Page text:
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The Weeknd still boycotting Grammys, despite ditching of nominations committees

By | Published on Wednesday 5 May 2021

The Weeknd

The Weeknd has said that he still won’t submit his music for consideration by the Grammy Awards. This despite a number of rule changes at America’s big awards bash that almost entirely do away with the “secret committees” that prompted him to boycott this year’s event.

Last week, Grammy organiser the Recording Academy agreed to remove nomination review committees from the shortlisting process in all but a number of what it terms ‘craft categories’ – awards for things like package design and immersive audio, where a smaller number of Grammy voters have specialist knowledge.

Other than that, the decision of the Academy’s voting members will be final in almost all categories, including the ‘big four’ of Record Of The Year, Song Of The Year, Album Of The Year and Best New Artist.

Speaking to Variety this week, The Weeknd said that the removal of the nomination review committees was “an important start”, but that it did not restore his trust enough for him to want to begin entering his music again. He, of course, hit out last year when he failed to receive any nominations, accusing the whole event of being “corrupt”.

Despite sweeping changes to the rules, he said: “The trust has been broken for so long between the Grammy organisation and artists that it would be unwise to raise a victory flag. I think the industry and public alike need to see the transparent system truly at play for the win to be celebrated, but it’s an important start. I remain uninterested in being a part of the Grammys, especially with their own admission of corruption for all these decades. I will not be submitting in the future”.

The Recording Academy would probably not frame last week’s rule updates as “an admission of corruption”. While the nomination review committees have become controversial in recent years, their wide use at the Grammys was also the result of controversy. Initially introduced in the classical categories in 1989 to make up for the smaller number of voters in the wider Academy membership with relevant knowledge, they were subsequently added to the jazz categories too.

Then, in 1995, committees were added to the big four awards to make a final decision on the nominees in those categories. That came after the nominations for Album Of The Year that year had featured nods for the likes of The Three Tenors and Tony Bennett, but not Snoop Dogg, Pearl Jam and other newer artists who had released some of the year’s most successful albums. This led to accusations that the awards were out of touch.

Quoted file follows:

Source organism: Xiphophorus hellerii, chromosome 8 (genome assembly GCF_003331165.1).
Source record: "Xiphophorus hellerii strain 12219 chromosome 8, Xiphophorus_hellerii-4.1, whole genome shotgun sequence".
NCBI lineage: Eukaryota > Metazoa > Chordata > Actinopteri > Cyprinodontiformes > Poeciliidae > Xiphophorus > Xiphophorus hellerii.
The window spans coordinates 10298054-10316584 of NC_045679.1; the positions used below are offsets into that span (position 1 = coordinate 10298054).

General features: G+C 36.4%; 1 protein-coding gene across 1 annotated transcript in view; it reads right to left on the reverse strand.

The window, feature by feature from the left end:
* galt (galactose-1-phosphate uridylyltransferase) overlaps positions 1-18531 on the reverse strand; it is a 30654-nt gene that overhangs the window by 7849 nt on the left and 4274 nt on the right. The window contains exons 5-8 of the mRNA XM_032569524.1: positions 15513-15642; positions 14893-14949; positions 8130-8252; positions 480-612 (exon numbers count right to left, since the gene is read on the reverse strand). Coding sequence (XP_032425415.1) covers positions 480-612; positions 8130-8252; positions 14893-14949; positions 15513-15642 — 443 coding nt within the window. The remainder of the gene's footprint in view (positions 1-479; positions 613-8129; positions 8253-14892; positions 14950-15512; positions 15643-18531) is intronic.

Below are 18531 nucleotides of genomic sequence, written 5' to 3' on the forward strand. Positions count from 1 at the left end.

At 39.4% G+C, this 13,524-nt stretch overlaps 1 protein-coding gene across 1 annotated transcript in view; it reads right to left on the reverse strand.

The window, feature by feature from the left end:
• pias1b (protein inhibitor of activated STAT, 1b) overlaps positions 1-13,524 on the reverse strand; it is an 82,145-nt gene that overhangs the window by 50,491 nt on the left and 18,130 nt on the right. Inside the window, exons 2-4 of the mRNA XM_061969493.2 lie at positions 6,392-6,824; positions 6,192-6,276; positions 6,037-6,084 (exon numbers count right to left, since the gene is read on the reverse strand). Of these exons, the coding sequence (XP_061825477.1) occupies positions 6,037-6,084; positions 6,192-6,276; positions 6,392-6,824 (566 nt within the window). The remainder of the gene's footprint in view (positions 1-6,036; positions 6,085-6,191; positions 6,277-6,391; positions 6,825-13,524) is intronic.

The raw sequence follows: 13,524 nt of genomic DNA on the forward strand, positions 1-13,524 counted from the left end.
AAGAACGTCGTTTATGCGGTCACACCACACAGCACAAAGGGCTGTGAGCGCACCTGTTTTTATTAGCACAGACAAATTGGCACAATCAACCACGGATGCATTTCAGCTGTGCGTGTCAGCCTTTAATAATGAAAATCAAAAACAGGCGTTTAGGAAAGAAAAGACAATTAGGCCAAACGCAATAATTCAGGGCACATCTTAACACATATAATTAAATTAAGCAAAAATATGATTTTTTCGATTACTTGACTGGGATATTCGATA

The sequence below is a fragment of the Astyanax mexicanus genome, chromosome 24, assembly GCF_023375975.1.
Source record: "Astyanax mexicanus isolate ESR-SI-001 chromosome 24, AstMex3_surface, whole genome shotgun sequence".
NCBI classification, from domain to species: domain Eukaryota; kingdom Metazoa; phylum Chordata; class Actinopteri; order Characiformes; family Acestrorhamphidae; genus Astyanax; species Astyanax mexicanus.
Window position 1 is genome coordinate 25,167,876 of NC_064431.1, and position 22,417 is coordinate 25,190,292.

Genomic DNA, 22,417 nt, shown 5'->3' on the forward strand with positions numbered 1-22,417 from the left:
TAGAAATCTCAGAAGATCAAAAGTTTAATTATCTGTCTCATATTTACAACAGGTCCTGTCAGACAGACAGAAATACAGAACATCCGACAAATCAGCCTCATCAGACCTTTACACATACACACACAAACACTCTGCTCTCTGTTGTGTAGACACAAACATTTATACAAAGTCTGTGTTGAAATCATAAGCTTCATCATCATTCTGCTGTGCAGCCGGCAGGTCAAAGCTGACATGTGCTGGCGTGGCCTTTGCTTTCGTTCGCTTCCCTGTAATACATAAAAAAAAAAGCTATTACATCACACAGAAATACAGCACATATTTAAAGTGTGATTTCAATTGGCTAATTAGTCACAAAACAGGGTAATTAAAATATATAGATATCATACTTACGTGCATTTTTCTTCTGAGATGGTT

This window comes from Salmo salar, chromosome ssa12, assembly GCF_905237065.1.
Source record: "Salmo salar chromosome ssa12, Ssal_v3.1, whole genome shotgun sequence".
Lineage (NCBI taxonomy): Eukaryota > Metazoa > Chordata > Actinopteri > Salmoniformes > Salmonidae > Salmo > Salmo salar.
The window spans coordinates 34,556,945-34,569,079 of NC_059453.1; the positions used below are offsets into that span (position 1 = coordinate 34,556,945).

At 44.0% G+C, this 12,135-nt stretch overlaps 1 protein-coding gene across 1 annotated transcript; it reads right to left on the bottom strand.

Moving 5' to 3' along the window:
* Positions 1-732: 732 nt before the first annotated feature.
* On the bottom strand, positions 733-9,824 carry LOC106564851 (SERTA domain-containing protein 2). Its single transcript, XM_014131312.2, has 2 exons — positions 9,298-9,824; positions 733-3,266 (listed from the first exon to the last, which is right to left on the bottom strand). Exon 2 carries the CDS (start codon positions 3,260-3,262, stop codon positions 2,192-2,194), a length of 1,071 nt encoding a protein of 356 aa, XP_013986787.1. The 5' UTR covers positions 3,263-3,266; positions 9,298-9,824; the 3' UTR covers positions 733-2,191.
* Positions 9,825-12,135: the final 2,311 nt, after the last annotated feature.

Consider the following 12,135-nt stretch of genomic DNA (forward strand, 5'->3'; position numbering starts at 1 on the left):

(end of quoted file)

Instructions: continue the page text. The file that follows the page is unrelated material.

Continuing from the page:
The real issue there, of course, was that many voters among the Grammy membership were out of touch. Adding a committee to tweak the shortlists selected by those voters wasn’t necessarily a real solution to the problem. It’s only more recently that organisers have made moves to update the ceremony’s pool of voters, so to ensure that they reflect the modern music industry and are still active in the business (some longtime voters having moved on but still been eligible to vote in the past).

Along with the decision to (mostly) drop nomination committees last week, the Recording Academy said that 90% of voters have now been through a requalification process. This was part of the justification for removing the committees – there now being more confidence that voters could be trusted to come up with lists of nominees that actually reflect what is happening the music world.

Another change is that Academy members will only be allowed to cast votes in a maximum of ten categories, down from fifteen. This aims to ensure that people only vote in categories where they have relevant knowledge, and to reduce block voting.

“As an Academy, we have reaffirmed our commitment to continue to meet the needs of music creators everywhere, and this year’s changes are a timely and positive step forward in the evolution of our voting process”, said Bill Freimuth, the Academy’s Chief Awards Officer. “We rely on the music community to help us to continue to evolve, and we’re grateful for their collaboration and leadership”.

In an interview with Variety last week, Grammys boss Harvey Mason Jr said that he’d been working on dropping the committees for months before The Weeknd called them out. However, The Weeknd’s manager, Wassim ‘Sal’ Slaiby, credited the artist with bringing about these changes, saying: “No change comes without a voice heard. I’m just proud of Abel for standing up for what he believes in. I was in a shock when all this happened but now I see it clearly, and I’m glad we stood for our beliefs”.

Still, we know that this isn’t enough for The Weeknd. Exactly what further change he’d would like to see isn’t clear. It also remains to be seen if giving an updated pool of voters free reign to decide nominees stops complaints about snubs. I wouldn’t hold your breath.